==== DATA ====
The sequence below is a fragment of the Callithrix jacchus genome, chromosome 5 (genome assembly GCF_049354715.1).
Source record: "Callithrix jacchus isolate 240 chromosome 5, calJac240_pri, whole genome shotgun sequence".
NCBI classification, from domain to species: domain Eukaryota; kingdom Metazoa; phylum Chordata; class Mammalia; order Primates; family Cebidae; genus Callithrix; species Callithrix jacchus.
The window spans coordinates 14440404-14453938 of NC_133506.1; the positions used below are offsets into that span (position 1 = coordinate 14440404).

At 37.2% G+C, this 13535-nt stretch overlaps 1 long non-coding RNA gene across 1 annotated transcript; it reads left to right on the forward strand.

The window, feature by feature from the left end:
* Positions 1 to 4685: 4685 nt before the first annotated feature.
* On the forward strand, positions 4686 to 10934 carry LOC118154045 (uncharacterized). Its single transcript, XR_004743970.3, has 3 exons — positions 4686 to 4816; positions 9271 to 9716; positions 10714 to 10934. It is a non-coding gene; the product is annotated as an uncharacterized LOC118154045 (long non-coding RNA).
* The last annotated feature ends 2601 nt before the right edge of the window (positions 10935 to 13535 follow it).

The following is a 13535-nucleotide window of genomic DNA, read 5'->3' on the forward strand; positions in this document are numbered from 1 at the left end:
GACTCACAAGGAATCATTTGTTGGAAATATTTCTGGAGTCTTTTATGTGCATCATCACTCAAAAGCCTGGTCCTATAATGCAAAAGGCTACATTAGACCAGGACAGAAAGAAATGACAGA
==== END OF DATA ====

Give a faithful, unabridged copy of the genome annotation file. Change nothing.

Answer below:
The sequence below is a fragment of the Callithrix jacchus genome, chromosome 5 (genome assembly GCF_049354715.1).
Source record: "Callithrix jacchus isolate 240 chromosome 5, calJac240_pri, whole genome shotgun sequence".
NCBI classification, from domain to species: domain Eukaryota; kingdom Metazoa; phylum Chordata; class Mammalia; order Primates; family Cebidae; genus Callithrix; species Callithrix jacchus.
The window spans coordinates 14440404-14453938 of NC_133506.1; the positions used below are offsets into that span (position 1 = coordinate 14440404).

At 37.2% G+C, this 13535-nt stretch overlaps 1 long non-coding RNA gene across 1 annotated transcript; it reads left to right on the forward strand.

The window, feature by feature from the left end:
* Positions 1 to 4685: 4685 nt before the first annotated feature.
* On the forward strand, positions 4686 to 10934 carry LOC118154045 (uncharacterized). Its single transcript, XR_004743970.3, has 3 exons — positions 4686 to 4816; positions 9271 to 9716; positions 10714 to 10934. It is a non-coding gene; the product is annotated as an uncharacterized LOC118154045 (long non-coding RNA).
* The last annotated feature ends 2601 nt before the right edge of the window (positions 10935 to 13535 follow it).

The following is a 13535-nucleotide window of genomic DNA, read 5'->3' on the forward strand; positions in this document are numbered from 1 at the left end:
GACTCACAAGGAATCATTTGTTGGAAATATTTCTGGAGTCTTTTATGTGCATCATCACTCAAAAGCCTGGTCCTATAATGCAAAAGGCTACATTAGACCAGGACAGAAAGAAATGACAGA